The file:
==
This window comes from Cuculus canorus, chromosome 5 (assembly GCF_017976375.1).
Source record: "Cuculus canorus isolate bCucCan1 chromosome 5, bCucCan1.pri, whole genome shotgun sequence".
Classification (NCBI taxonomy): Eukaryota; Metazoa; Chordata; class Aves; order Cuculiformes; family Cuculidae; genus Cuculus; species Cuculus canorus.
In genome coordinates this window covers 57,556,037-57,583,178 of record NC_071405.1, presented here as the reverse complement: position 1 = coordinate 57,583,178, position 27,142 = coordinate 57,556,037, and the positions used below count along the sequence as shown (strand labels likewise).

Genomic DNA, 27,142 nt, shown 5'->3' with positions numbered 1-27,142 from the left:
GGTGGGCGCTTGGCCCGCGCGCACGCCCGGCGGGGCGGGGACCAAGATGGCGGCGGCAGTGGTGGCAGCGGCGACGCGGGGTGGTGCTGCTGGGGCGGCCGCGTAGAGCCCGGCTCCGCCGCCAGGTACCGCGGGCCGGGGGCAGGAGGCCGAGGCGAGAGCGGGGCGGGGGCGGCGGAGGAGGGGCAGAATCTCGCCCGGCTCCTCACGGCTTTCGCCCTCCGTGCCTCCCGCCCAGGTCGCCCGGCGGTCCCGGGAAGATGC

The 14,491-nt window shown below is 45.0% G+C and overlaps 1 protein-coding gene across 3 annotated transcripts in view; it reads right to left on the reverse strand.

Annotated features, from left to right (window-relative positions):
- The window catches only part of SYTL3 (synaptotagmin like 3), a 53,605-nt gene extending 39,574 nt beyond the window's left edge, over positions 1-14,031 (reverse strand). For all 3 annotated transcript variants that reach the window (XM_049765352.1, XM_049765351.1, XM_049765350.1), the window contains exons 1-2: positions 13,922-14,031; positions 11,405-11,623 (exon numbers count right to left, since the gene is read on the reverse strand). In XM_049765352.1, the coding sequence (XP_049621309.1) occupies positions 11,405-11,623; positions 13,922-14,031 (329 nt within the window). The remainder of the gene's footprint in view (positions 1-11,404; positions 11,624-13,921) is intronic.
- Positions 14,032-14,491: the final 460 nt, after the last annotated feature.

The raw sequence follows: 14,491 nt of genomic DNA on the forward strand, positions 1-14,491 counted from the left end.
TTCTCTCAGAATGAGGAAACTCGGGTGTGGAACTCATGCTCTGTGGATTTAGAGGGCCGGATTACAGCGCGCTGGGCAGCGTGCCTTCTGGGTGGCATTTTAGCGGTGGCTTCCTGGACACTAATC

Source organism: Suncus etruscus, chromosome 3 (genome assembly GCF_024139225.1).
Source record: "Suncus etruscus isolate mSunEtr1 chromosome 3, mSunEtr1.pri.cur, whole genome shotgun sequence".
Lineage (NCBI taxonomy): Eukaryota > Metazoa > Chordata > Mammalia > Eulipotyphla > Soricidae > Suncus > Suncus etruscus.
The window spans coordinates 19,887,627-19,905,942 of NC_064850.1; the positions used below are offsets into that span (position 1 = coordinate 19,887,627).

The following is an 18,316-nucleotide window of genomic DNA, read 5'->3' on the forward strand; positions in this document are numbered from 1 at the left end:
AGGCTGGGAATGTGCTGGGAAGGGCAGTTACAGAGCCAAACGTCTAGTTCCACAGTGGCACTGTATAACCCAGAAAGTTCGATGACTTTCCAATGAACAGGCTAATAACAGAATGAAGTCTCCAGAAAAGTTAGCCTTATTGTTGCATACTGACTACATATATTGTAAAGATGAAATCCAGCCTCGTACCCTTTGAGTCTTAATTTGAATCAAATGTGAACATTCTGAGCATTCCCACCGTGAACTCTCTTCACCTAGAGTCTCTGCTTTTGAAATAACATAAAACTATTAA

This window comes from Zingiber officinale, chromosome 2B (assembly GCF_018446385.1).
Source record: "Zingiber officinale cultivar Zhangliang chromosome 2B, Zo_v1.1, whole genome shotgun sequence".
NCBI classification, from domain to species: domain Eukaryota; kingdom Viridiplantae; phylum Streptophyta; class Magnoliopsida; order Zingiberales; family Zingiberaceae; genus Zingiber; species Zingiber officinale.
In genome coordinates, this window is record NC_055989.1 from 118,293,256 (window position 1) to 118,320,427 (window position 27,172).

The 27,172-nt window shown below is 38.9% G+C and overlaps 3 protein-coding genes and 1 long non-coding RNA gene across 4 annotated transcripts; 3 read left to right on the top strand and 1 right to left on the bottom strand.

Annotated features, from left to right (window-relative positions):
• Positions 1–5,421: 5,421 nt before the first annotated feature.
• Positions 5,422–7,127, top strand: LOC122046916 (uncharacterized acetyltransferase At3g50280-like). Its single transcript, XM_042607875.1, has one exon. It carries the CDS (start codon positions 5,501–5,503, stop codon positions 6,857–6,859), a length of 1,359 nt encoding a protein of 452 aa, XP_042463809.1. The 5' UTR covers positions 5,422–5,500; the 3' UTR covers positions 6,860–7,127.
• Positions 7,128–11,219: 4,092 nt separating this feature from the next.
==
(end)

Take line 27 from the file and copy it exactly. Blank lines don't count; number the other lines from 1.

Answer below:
• Positions 7,128–11,219: 4,092 nt separating this feature from the next.